Each one of those five steps then became a separate post. Finally, Evan did a summary with a graphic to say, “Here are all five of them.” That one concept became seven different story segments.
YouTube lets you record story segments without uploading them. This means you can upload all segments on one stream later like on Instagram. You can pull out your phone and record and then you have an option to save or post. Evan notes that if you’re going to post later, though, it’s probably best to just use your phone camera and not the YouTube app’s camera.
Evan often uses a small microphone when he travels. He did some stories out of a Starbucks once and people complained that they couldn’t hear anything he was saying. But for the most part, your phone microphone is good enough. Most story content is pretty gritty and it’s meant to be. Perfect production quality isn’t expected.
Stories and Live
YouTube Live doesn’t publish to Stories. You can post to your story afterward to say, “Hey, I went live, go check it out,” or you can do a preview to say, “I’m going to go live so go to my YouTube channel. Here’s the link. I’ll answer any questions you have.” But YouTube doesn’t post a live stream through to your story like Instagram does.
You can go live directly from the YouTube app, where it’s a vertical experience similar to a story. Comments will pop up and you can answer them live. Once a live video is finished, YouTube takes a little time to process the file. When Evan is on tour, he streams for 8–12 hours a day so there’s a lot of processing that happens afterward. A quick 5-minute live stream will process faster. That live stream gets put up as a video on your channel and you get to choose if you want to make it a public video, an unlisted video, or for members only.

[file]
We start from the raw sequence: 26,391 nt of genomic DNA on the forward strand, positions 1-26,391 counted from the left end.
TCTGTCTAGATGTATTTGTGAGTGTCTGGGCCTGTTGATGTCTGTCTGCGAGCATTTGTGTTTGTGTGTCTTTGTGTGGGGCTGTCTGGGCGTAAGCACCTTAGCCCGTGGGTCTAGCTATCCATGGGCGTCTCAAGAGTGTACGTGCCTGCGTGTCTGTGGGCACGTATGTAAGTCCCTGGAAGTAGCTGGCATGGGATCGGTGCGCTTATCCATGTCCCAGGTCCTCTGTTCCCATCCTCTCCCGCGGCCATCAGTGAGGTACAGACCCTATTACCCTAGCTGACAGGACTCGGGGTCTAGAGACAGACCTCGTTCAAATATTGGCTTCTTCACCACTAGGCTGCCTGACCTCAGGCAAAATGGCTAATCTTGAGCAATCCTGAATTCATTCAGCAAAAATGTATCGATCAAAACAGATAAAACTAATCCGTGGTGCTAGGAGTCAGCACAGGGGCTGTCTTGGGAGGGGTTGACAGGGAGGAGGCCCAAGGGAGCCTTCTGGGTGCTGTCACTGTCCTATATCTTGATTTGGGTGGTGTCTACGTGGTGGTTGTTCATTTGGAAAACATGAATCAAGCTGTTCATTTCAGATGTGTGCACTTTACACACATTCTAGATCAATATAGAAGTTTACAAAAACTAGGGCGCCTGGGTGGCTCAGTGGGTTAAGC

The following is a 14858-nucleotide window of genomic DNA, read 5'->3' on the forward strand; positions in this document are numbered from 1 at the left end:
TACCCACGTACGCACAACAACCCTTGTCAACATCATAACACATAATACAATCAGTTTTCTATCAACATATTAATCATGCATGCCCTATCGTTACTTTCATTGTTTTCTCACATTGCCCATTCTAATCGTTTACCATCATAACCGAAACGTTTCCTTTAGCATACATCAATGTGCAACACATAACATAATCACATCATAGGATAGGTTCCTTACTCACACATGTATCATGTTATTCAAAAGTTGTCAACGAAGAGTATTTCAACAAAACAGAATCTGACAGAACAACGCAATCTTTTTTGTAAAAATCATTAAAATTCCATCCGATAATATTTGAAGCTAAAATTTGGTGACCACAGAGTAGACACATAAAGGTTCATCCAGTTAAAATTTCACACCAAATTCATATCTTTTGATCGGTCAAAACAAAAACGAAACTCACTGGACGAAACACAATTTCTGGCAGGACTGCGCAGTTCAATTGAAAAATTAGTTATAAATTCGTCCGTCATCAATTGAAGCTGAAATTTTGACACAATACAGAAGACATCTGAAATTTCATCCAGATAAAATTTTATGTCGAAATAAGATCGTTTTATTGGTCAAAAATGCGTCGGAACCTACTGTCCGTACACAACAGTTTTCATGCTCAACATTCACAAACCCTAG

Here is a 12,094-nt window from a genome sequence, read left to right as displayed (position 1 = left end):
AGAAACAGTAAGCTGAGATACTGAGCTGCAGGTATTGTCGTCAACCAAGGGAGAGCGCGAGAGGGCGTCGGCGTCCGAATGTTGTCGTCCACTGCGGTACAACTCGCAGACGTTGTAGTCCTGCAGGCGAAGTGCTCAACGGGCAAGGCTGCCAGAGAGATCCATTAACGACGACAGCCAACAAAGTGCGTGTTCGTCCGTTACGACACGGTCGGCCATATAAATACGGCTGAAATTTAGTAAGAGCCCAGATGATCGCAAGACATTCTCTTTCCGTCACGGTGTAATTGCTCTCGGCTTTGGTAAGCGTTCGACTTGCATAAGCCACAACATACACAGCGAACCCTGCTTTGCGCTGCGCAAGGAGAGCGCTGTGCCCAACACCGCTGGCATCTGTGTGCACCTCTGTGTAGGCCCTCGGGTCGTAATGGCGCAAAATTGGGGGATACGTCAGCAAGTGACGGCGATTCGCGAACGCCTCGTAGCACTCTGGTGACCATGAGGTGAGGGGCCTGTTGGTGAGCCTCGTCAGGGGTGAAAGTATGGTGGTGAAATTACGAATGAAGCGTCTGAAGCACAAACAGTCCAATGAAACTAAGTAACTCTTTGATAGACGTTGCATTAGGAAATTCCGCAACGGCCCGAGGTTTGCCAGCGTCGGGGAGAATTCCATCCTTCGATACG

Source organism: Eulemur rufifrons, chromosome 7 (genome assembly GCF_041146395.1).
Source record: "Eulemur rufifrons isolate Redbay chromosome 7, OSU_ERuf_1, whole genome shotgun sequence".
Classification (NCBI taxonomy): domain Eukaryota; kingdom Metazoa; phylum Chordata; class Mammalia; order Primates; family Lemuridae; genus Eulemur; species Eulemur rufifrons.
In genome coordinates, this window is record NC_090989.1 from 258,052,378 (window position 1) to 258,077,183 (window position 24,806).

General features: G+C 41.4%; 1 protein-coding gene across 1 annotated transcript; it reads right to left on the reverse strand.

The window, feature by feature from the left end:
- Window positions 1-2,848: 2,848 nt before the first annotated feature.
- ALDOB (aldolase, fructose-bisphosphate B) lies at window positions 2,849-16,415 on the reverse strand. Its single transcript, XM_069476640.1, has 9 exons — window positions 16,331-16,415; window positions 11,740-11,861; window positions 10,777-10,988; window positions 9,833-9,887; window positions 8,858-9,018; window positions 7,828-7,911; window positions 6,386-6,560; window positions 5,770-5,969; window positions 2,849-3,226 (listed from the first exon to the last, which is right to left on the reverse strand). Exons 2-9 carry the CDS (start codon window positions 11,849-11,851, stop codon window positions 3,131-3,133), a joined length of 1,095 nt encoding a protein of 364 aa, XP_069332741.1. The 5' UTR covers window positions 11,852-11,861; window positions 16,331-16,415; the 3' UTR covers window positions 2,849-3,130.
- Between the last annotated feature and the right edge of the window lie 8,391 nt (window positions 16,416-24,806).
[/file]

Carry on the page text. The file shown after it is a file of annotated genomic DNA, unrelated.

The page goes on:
YouTube launched memberships not long ago. People can pay to be a part of your channel every month in exchange for perks and bonuses that you offer. Quite often, one of those perks or bonuses is live streams that are just for members.
Stories compete with your videos for space in the feed but they have a separate algorithm. If your stories do poorly, it doesn’t impact your videos, and if your videos do poorly, it doesn’t impact your story. Somebody’s story is going to get shown no matter what so you may as well compete because there aren’t a lot of people in that space right now. Focus mainly on how to get people to watch your next story.
Evan finds that if you upload a bunch of stories in sequence that all cover a similar theme or topic, people will want to watch the next one. He recommends trying to post a story at least once a day, just to get enough practice to become good at making them.
YouTube Community Tab
The YouTube Community tab is open to creators with at least 1,000 followers. It offers a way to connect with your audience, poll them, give them bonuses, and share behind-the-scenes content. The Community tab is only visible to your subscribers. Your posts will show up in their feeds; although, as with Facebook, only a percentage of your subscribers will get each post shown to them.